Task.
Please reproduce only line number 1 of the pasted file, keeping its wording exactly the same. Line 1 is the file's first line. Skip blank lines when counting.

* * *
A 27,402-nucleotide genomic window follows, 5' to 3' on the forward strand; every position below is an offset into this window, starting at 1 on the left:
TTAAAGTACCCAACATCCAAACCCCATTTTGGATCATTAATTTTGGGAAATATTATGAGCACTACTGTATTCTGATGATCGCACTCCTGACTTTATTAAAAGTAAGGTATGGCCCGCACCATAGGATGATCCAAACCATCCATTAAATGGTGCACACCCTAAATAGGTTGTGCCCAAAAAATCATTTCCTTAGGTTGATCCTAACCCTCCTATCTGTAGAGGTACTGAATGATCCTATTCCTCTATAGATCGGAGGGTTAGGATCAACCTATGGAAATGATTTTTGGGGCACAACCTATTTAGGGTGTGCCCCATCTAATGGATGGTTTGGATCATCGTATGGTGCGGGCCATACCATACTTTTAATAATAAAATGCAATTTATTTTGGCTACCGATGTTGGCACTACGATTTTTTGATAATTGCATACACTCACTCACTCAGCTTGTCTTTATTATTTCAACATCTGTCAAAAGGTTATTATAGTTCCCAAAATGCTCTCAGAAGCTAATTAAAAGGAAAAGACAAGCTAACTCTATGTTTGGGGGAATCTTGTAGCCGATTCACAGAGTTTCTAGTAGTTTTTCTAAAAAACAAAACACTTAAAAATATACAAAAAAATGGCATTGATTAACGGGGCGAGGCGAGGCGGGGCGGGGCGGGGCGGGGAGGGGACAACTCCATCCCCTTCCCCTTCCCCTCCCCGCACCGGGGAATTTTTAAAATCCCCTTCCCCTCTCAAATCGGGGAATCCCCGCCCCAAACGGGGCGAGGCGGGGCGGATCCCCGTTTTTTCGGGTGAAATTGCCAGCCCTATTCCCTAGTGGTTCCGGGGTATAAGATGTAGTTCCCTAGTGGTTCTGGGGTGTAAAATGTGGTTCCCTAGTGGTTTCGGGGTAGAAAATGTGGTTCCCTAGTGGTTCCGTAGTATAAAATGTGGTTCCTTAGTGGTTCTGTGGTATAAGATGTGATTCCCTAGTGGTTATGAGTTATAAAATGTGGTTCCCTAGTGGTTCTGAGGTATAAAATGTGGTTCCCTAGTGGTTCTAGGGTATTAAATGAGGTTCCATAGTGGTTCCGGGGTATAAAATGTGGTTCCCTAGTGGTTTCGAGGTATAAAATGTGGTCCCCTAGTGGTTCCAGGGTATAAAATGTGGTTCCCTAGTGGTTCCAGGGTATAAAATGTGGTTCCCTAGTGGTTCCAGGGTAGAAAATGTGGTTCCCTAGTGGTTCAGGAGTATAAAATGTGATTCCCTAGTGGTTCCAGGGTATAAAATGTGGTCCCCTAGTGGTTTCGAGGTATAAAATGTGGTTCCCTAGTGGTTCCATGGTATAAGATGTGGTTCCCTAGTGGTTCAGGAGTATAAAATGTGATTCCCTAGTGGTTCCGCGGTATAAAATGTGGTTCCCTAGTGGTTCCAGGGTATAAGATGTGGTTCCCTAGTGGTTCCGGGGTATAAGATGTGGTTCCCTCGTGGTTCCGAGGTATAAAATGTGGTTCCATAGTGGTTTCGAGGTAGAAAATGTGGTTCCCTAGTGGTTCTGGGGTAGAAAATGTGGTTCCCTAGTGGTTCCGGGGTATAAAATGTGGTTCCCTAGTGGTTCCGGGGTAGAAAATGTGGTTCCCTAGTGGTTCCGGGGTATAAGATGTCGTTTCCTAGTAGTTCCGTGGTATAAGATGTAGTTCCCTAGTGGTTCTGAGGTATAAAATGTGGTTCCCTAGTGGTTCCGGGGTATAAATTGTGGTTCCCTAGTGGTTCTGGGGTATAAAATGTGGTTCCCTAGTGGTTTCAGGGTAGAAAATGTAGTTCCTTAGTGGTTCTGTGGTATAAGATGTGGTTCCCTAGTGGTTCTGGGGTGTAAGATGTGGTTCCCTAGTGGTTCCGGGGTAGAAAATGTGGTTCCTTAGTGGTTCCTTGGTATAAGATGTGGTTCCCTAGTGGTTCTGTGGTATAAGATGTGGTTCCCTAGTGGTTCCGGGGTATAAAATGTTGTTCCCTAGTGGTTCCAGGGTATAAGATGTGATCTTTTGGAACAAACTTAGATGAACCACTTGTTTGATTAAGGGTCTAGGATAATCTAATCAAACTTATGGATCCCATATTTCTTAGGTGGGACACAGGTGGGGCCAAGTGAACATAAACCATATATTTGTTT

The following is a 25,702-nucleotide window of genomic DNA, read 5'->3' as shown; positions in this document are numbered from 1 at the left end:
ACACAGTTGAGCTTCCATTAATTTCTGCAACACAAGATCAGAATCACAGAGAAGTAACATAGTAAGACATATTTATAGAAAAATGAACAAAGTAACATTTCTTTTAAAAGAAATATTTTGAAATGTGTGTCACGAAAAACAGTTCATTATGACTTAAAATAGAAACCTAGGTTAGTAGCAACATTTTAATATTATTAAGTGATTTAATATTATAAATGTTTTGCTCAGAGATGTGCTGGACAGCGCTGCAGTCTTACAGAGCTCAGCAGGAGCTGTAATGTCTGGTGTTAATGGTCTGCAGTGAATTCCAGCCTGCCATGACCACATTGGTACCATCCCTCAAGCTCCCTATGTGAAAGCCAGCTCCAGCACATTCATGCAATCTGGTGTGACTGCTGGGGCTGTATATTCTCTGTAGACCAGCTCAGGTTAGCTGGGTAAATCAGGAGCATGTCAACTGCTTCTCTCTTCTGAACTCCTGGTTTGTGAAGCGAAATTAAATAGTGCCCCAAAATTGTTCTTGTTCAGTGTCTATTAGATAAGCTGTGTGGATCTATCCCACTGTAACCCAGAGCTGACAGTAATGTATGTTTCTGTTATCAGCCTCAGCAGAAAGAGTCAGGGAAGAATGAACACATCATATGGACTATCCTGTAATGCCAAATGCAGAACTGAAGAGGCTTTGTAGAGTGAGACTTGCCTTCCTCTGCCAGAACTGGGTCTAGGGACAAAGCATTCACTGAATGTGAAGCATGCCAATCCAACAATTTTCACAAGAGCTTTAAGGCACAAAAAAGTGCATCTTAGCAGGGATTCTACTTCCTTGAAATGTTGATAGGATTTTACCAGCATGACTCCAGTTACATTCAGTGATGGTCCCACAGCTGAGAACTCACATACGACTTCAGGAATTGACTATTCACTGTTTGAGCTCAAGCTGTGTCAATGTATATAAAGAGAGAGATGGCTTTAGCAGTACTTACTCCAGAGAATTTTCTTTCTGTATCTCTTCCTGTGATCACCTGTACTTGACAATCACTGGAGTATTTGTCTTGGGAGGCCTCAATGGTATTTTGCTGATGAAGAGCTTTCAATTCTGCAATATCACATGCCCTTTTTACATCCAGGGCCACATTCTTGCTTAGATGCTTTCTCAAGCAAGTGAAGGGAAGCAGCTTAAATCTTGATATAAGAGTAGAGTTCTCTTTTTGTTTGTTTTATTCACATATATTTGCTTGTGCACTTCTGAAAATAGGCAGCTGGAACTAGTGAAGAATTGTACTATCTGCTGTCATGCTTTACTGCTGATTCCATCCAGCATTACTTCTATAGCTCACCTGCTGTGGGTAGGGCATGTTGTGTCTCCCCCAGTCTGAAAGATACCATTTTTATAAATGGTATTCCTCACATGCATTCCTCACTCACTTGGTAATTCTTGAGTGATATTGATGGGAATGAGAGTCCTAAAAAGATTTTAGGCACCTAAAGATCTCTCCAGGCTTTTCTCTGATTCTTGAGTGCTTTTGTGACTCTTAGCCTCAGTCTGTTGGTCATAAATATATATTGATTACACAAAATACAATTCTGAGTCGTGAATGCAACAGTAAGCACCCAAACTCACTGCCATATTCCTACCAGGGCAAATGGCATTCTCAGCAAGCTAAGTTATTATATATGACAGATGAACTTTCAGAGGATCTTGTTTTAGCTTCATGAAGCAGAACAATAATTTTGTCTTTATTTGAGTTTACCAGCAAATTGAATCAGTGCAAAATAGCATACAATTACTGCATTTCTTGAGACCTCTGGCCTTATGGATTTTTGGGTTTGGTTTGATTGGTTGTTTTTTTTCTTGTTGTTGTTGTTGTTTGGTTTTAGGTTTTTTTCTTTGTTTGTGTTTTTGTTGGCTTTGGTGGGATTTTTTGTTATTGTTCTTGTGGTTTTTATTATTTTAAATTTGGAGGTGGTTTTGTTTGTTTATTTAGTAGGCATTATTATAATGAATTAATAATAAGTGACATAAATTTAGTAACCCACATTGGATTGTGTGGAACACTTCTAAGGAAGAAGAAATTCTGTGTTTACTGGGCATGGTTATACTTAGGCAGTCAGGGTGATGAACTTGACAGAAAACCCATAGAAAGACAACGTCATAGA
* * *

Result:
A 27,402-nucleotide genomic window follows, 5' to 3' on the forward strand; every position below is an offset into this window, starting at 1 on the left: